Social Education 57(3), 1993, pp. 121
1993 National Council for the Social Studies
Where Have We Been on This Topic?
This teaching/coaching topic has generated considerable interest whenever I have presented or mentioned the results at conferences. Invariably, the discussion, either with groups or with individuals, leads to sharing anecdotes about social studies teacher/coaches, and almost everyone seems to have had a related experience. In a required research course in the graduate education programs at Seattle Pacific University, students are asked to critique the research design, statistical methods employed, and strengths and weaknesses of a number of research articles; one of these required articles is my teaching/ coaching study. Invariably, whether the course is taught by me or by another professor, this article generates the most discussion and interest. It is difficult, however, to focus the discussion on methodological questions because the students are much more interested in talking about their own observations on the topic, and every teacher seems to know or have known a teacher/coach who fits the uncomplimentary stereotype. It is my impression that the Bruckerhoff observations cited by Van Deraa and Schug about the division in a social studies department are not uncommon.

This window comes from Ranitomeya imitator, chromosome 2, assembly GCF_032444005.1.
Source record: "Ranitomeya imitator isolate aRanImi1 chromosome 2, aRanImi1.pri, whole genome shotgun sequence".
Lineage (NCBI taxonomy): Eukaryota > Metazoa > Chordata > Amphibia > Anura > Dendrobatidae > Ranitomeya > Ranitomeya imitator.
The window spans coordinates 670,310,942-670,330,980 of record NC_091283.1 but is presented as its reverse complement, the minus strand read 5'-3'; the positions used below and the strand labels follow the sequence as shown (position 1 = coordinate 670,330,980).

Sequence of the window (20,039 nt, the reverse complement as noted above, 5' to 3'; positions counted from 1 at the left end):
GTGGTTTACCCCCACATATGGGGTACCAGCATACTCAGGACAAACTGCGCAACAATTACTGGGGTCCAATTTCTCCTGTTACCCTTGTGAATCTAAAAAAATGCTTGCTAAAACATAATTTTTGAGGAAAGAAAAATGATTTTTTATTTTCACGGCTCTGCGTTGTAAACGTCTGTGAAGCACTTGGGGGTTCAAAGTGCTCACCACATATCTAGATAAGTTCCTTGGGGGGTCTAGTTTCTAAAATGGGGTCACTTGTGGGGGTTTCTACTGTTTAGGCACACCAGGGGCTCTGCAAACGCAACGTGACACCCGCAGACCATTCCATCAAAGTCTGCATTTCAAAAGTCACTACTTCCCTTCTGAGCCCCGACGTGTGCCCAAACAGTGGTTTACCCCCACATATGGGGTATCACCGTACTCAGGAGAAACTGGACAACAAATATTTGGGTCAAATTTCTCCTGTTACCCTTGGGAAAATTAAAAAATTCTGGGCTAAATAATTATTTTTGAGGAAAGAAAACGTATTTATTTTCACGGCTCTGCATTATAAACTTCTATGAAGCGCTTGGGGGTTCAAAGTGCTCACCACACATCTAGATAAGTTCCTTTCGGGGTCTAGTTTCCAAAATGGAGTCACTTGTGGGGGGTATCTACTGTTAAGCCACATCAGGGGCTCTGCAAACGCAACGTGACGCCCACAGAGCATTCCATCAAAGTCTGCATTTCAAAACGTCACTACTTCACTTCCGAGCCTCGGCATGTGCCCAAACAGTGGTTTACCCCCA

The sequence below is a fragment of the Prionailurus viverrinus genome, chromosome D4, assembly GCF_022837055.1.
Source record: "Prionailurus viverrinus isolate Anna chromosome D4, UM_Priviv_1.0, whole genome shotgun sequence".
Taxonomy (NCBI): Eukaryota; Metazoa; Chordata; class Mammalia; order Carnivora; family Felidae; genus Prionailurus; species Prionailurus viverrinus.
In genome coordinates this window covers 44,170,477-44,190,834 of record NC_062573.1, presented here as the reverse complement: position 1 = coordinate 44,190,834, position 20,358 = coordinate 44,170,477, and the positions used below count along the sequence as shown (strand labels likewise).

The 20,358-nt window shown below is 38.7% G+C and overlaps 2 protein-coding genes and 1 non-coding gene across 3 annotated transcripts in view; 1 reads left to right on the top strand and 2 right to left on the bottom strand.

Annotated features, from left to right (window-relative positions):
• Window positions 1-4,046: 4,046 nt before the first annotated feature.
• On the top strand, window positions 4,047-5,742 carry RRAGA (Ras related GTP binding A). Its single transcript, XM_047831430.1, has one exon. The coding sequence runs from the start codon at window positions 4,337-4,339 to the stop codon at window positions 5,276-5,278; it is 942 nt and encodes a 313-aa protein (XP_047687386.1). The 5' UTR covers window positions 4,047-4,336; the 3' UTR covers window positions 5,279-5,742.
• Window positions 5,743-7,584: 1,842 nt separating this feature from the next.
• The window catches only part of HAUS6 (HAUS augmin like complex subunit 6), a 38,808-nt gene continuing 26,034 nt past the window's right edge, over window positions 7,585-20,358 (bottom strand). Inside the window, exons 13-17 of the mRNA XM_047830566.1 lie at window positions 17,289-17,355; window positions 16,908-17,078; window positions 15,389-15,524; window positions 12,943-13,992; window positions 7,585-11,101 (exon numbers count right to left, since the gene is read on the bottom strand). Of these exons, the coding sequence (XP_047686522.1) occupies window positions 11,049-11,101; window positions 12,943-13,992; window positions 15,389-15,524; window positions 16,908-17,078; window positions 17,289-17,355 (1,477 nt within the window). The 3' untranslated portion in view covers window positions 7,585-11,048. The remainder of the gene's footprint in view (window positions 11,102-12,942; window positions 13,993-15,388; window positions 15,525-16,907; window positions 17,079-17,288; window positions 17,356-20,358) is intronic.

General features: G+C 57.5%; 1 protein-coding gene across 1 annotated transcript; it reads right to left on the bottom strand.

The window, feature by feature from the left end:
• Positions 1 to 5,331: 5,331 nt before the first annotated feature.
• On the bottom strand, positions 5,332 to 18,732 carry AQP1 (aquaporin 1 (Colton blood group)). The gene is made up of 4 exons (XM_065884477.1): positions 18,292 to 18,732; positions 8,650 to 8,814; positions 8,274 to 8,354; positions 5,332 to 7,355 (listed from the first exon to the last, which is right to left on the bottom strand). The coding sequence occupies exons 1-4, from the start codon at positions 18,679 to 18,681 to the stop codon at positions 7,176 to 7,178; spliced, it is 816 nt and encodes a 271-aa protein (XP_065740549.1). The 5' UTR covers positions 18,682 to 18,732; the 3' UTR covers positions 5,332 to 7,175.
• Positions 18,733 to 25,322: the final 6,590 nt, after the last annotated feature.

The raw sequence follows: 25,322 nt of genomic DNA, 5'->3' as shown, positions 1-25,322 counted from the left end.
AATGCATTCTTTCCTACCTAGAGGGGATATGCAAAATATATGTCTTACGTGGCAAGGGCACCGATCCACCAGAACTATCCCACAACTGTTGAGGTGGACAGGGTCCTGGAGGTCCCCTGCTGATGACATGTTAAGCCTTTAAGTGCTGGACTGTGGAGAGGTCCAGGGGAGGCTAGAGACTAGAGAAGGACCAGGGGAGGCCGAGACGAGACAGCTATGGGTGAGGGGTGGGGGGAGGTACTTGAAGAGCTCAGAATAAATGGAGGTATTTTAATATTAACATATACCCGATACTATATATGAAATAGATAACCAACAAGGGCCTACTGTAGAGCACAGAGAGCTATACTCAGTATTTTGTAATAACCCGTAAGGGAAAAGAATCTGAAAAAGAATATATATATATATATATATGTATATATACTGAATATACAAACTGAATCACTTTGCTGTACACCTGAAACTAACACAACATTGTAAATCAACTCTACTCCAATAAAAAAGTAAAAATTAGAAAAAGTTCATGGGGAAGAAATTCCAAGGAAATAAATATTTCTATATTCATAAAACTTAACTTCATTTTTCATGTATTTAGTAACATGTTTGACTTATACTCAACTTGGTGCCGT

I began my career twenty-one years ago as a social studies teacher/coach, and I know these views have been around at least that long. In preparing the manuscript for the 1989 article, however, I found that the social studies literature was completely devoid of even the most general reference to this negative perception of social studies teacher/ coaches, much less any empirical data. After talking with several colleagues, including Ron VanSickle, then editor of the Research Department for Social Education, I realized that the profession has been ignoring this issue, which may be part of a much larger issue.
Same Method, Opposite Results
When research is replicated and contradictory results obtained, it is common to challenge the degree to which the researchers were true to the original design. In this instance, however, I am satisfied that-with one exception, and with very minor variations-Van Deraa and Schug were quite successful in their replication. Given the strength of the "popular school folklore," when I was told a replication study was being undertaken, I expected the results to be similar to mine, or at least that the replication findings would report no difference between coaches and noncoaches. I was not surprised, however, by their findings because exploratory research is used to identify variables for further study, and preliminary studies seldom, if ever, result in clear cause-and-effect relationships. The Van Deraa and Schug study has shown that to be the case with coaching. That is why I speculated at the end of my article about time, energy, and teacher attitudes as the reasons coaching status might have given those results.